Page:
Mara is the mother goddess of the Latvian pagan religion, Dievturiba. Sometimes compared to Juno or Hera of Roman and Greek myth, though it would be more appropriate to compare Mara to Gaia, the earth mother. In Lithuanian religion, Mara is known as Zemyna.

Mara is thought of as the loving mother figure. She watches over and cares for all aspects of nature. She is also personified in more specific ways, such as Lauku Mate (mother of the fields), Lopu Mate (mother of the animals), Mezu Mate (mother of the forest), Veja Mate (mother of the winds) and Zemes Mate (mother of the Earth). In all instances, she is not a malevolent spirit, and works to improve life for everyone.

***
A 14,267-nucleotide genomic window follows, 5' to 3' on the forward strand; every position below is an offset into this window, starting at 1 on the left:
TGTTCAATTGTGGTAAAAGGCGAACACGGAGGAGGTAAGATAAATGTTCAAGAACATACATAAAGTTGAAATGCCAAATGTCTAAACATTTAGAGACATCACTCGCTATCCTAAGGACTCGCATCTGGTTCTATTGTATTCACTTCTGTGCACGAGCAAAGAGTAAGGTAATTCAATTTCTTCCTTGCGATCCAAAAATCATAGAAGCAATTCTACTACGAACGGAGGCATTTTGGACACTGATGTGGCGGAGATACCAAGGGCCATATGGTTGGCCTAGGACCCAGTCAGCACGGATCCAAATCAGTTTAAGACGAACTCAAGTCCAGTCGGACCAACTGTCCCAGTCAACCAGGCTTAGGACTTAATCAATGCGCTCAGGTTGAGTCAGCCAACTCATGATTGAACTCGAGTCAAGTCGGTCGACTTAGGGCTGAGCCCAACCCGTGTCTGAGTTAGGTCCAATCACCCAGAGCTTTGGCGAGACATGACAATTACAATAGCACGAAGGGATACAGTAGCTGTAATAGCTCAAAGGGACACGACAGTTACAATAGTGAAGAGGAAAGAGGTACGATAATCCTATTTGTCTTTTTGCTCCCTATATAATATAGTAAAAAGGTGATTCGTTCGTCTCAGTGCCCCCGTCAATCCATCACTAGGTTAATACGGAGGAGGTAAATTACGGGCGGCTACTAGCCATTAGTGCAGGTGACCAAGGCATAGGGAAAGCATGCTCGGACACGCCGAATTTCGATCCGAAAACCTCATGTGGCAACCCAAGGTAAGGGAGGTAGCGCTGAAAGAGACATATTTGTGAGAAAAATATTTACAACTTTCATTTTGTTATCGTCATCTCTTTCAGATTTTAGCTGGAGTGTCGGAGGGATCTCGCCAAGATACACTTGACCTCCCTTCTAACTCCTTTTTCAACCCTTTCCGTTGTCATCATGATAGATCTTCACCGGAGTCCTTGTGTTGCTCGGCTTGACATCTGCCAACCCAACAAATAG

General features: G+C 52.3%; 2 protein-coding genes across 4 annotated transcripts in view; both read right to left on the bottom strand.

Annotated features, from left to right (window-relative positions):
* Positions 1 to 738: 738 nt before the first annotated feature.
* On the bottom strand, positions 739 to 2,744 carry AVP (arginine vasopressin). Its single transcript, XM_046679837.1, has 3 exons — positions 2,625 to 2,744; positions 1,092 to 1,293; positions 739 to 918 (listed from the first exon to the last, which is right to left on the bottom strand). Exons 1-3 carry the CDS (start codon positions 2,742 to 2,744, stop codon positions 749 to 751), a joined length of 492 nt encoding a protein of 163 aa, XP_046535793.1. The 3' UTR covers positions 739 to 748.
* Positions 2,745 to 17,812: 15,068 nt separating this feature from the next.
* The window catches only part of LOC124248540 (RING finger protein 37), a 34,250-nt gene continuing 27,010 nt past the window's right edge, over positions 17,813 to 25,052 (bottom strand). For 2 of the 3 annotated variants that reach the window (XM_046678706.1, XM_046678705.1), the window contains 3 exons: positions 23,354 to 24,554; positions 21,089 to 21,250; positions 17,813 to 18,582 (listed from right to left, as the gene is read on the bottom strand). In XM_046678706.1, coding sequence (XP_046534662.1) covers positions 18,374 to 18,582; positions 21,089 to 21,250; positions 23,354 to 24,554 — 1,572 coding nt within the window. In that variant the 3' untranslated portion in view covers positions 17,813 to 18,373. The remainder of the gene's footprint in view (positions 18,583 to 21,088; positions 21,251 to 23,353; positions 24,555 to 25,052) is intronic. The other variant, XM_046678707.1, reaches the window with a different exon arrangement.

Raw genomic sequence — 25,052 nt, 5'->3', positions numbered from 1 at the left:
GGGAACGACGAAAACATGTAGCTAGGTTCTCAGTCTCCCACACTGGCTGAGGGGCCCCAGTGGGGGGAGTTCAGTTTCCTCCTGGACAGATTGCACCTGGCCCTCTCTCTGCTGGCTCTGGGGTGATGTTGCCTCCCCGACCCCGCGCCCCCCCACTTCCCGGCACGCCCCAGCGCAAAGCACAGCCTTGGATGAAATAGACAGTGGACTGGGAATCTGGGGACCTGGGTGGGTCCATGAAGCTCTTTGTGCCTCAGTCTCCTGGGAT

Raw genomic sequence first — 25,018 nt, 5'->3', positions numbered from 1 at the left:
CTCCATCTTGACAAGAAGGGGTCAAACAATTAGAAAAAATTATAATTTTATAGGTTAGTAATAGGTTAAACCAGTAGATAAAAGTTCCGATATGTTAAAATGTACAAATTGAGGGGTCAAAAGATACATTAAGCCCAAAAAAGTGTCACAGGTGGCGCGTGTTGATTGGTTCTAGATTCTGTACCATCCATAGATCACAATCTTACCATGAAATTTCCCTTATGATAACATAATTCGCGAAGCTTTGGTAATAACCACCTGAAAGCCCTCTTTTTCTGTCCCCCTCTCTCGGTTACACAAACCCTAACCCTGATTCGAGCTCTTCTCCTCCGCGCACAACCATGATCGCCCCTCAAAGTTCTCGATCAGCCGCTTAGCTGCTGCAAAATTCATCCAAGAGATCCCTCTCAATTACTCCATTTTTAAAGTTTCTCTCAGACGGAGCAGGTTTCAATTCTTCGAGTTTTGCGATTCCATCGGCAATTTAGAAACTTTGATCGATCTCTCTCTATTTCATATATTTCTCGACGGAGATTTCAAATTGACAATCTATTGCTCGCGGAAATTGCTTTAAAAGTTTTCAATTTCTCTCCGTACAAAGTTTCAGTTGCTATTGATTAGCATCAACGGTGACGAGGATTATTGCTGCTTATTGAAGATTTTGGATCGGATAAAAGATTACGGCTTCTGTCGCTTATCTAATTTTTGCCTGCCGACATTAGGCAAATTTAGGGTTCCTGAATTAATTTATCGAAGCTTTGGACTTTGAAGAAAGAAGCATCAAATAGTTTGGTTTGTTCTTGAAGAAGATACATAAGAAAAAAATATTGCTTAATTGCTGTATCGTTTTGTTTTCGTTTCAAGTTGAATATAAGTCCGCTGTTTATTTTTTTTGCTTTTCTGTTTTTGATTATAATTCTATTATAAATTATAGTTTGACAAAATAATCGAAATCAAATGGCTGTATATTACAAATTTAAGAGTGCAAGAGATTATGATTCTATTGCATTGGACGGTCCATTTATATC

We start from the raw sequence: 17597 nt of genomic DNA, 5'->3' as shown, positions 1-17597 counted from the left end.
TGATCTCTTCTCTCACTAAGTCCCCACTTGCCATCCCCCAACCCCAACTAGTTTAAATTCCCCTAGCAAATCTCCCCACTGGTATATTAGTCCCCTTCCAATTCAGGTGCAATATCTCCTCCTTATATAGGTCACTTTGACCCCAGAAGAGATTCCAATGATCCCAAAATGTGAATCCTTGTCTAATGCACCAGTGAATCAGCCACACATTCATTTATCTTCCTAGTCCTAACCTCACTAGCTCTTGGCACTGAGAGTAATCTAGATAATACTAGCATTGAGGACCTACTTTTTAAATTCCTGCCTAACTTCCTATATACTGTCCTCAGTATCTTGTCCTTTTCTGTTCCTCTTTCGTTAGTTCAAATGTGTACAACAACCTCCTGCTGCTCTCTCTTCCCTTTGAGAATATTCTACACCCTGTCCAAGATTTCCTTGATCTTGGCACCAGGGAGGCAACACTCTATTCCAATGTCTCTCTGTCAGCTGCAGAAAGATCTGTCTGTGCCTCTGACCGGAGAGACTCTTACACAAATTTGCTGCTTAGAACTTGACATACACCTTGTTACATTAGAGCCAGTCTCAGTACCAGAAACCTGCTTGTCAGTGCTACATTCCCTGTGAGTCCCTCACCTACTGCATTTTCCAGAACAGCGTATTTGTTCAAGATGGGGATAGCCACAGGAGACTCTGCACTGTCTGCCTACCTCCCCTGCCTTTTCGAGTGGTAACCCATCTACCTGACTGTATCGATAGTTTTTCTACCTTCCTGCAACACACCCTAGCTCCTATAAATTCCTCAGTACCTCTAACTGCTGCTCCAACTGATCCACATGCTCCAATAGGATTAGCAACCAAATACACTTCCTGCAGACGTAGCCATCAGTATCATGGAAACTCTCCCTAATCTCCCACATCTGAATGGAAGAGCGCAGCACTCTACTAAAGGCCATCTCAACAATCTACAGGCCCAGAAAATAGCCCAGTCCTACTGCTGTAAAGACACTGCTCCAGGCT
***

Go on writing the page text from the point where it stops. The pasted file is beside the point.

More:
Mara has often times been compared to the Virgin Mary of Christianity. However, the concept of Mara is believed to predate the beginnings of Christianity.

Mara is part of the main trinity of Latvian gods that are worshipped, along with Dievs and Laima.

Ma"ra (?), n. [Skr. mara.] Hind. Myth.

The principal or ruling evil spirit.

E. Arnold.

 

© Webster 1913.


Ma"ra, n. [Icel. mara nightmare, an ogress. See Nightmare.] Norse Myth.

A female demon who torments people in sleep by crouching on their chests or stomachs, or by causing terrifying visions.

 

© Webster 1913.


Ma"ra, n. Zool.

The Patagonian cavy (Dolichotis Patagonicus.)

 

© Webster 1913.

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